In fact, Olga could have been transferred to prison many times over. They do not transfer her, Olga thinks, not because they feel bad for a single mother or sympathize the stunning blond, but because an entire police squad feeds off of one person under supervision. 

Conduct conversations, register and re-register, record phone calls, obtain personal information and schedules from work, check locations of an ankle monitor, control its safety – it is a lot of work. Day and night, 24/7, a dozen adult males watch over a single woman because god forbid she has a sip of wine or meets a friend for coffee. The paperwork is filed, the duty is served.

On top of it all, as the experience of Yulia Filippova, Olga Pavlova, Yulia G. shows that when a person is already in prison, she soon ceases to be afraid of it. Prison is only scary when you enter it for the first time. 

Economic feasibility

There is one more aspect that makes “home chemistry” convenient for a totalitarian state. Prisoners are expensive in the 21st century. They only made profit in the 20th: built railways, mined uranium, launched rockets and even designed an atomic bomb without any additional investment. Imprisoned workers lived in unheated barracks. Imprisoned engineers were happy to be in sharashkas in conditions hardly better than those of slums. And no big deal - they worked.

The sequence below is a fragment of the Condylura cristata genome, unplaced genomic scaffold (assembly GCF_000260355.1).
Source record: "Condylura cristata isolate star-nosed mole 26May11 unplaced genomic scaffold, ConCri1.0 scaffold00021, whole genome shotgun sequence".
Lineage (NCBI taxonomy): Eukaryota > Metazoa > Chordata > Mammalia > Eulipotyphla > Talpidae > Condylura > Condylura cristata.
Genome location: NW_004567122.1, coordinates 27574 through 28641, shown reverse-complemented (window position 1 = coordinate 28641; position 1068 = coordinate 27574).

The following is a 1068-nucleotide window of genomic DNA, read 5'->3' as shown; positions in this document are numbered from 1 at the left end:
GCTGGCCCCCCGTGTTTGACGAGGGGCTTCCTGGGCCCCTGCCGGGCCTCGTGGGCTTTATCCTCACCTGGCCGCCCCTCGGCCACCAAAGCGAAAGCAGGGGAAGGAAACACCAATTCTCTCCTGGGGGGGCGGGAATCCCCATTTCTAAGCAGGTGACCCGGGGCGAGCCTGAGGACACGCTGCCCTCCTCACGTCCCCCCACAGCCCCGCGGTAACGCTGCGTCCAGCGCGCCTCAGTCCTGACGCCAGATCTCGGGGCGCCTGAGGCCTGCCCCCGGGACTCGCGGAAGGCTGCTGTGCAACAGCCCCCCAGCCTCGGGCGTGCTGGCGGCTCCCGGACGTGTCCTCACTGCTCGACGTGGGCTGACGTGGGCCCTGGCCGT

This isn’t possible in the 21st century. First, no one needs so much physical labor. Second, cameras and social networks are everywhere, it is no longer possible to keep prisoners as if they were cattle, at least in Europe. Third, the loyalty of the police is more expensive, it cannot be ensured by simply giving a young rural kid a small room in a dorm, a nice rifle and sergeant stripes, the price is steeper – no less than an apartment in the capital and early retirement. 

In short, mass repressions in today’s world are too cost- prohibitive, particularly for dictatorial regimes that are usually not wealthy to begin with. This is what makes “home chemistry” a good solution. No need to build prisons – the inmates live in their own apartments and even pay tax and utilities. No need to feed the inmates – they earn their own keep and again, pay taxes. The government only needs money to cover salaries, pensions, and apartments for police officers. A dream come true for the jailers: exploit the prisoners and keep their earnings.
And all this does not entail special effort or serious risk, there is no need to invent sophisticated tortures, the supervised are always on the edge, always afraid to lose the comforts of their home, and do not have time to store desperate prison anger. 

There is only one drawback in “home chemistry.” At some point the number of people under overt surveillance will be so high that everyone will realize how many of them are out there. There will come a day when sounds from ankle monitors start ringing in all police precincts. It will mean that all the supervised are out of control, left their houses and are going somewhere. Where are they going?